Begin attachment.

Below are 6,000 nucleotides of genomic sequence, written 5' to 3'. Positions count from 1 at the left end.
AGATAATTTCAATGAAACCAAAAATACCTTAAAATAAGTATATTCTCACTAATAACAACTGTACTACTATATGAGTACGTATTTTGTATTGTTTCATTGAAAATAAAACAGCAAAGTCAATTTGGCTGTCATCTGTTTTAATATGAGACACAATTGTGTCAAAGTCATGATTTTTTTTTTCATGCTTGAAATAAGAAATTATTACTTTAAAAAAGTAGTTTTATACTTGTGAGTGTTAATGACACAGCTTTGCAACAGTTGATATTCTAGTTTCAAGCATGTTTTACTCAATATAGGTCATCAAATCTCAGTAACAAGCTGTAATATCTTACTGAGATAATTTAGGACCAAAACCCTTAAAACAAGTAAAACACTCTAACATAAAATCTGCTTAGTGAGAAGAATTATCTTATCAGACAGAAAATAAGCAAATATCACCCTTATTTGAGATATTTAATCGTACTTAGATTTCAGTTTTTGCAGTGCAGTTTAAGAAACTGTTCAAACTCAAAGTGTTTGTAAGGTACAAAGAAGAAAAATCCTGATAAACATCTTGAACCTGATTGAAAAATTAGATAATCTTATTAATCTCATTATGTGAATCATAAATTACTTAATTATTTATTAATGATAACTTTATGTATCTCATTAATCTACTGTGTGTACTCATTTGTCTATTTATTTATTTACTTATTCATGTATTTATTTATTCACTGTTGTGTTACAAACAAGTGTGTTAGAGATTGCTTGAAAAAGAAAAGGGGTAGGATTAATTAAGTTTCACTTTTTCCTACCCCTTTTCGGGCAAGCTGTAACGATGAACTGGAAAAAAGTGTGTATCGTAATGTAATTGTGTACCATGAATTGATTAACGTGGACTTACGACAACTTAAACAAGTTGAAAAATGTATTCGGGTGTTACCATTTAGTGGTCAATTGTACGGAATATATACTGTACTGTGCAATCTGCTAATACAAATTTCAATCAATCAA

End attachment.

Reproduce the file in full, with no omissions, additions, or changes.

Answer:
Below are 6,000 nucleotides of genomic sequence, written 5' to 3'. Positions count from 1 at the left end.
AGATAATTTCAATGAAACCAAAAATACCTTAAAATAAGTATATTCTCACTAATAACAACTGTACTACTATATGAGTACGTATTTTGTATTGTTTCATTGAAAATAAAACAGCAAAGTCAATTTGGCTGTCATCTGTTTTAATATGAGACACAATTGTGTCAAAGTCATGATTTTTTTTTTCATGCTTGAAATAAGAAATTATTACTTTAAAAAAGTAGTTTTATACTTGTGAGTGTTAATGACACAGCTTTGCAACAGTTGATATTCTAGTTTCAAGCATGTTTTACTCAATATAGGTCATCAAATCTCAGTAACAAGCTGTAATATCTTACTGAGATAATTTAGGACCAAAACCCTTAAAACAAGTAAAACACTCTAACATAAAATCTGCTTAGTGAGAAGAATTATCTTATCAGACAGAAAATAAGCAAATATCACCCTTATTTGAGATATTTAATCGTACTTAGATTTCAGTTTTTGCAGTGCAGTTTAAGAAACTGTTCAAACTCAAAGTGTTTGTAAGGTACAAAGAAGAAAAATCCTGATAAACATCTTGAACCTGATTGAAAAATTAGATAATCTTATTAATCTCATTATGTGAATCATAAATTACTTAATTATTTATTAATGATAACTTTATGTATCTCATTAATCTACTGTGTGTACTCATTTGTCTATTTATTTATTTACTTATTCATGTATTTATTTATTCACTGTTGTGTTACAAACAAGTGTGTTAGAGATTGCTTGAAAAAGAAAAGGGGTAGGATTAATTAAGTTTCACTTTTTCCTACCCCTTTTCGGGCAAGCTGTAACGATGAACTGGAAAAAAGTGTGTATCGTAATGTAATTGTGTACCATGAATTGATTAACGTGGACTTACGACAACTTAAACAAGTTGAAAAATGTATTCGGGTGTTACCATTTAGTGGTCAATTGTACGGAATATATACTGTACTGTGCAATCTGCTAATACAAATTTCAATCAATCAA